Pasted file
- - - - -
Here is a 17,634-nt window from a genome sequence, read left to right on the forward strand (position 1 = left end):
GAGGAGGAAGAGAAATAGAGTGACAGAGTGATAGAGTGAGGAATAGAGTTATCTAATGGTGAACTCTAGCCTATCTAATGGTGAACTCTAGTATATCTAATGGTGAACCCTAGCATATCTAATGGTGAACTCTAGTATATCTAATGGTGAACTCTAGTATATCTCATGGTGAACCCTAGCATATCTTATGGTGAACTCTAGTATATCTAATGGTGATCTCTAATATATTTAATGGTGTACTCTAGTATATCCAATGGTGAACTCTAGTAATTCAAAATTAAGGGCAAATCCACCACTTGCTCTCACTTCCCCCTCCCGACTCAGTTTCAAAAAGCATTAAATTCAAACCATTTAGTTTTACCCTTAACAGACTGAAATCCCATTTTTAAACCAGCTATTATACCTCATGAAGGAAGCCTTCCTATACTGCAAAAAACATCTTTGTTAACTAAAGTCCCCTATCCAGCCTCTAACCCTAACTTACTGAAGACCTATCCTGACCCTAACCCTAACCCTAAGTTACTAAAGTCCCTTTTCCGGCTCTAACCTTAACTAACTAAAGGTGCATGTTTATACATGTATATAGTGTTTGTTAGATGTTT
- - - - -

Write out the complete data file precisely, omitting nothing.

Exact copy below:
Here is a 17,634-nt window from a genome sequence, read left to right on the forward strand (position 1 = left end):
GAGGAGGAAGAGAAATAGAGTGACAGAGTGATAGAGTGAGGAATAGAGTTATCTAATGGTGAACTCTAGCCTATCTAATGGTGAACTCTAGTATATCTAATGGTGAACCCTAGCATATCTAATGGTGAACTCTAGTATATCTAATGGTGAACTCTAGTATATCTCATGGTGAACCCTAGCATATCTTATGGTGAACTCTAGTATATCTAATGGTGATCTCTAATATATTTAATGGTGTACTCTAGTATATCCAATGGTGAACTCTAGTAATTCAAAATTAAGGGCAAATCCACCACTTGCTCTCACTTCCCCCTCCCGACTCAGTTTCAAAAAGCATTAAATTCAAACCATTTAGTTTTACCCTTAACAGACTGAAATCCCATTTTTAAACCAGCTATTATACCTCATGAAGGAAGCCTTCCTATACTGCAAAAAACATCTTTGTTAACTAAAGTCCCCTATCCAGCCTCTAACCCTAACTTACTGAAGACCTATCCTGACCCTAACCCTAACCCTAAGTTACTAAAGTCCCTTTTCCGGCTCTAACCTTAACTAACTAAAGGTGCATGTTTATACATGTATATAGTGTTTGTTAGATGTTT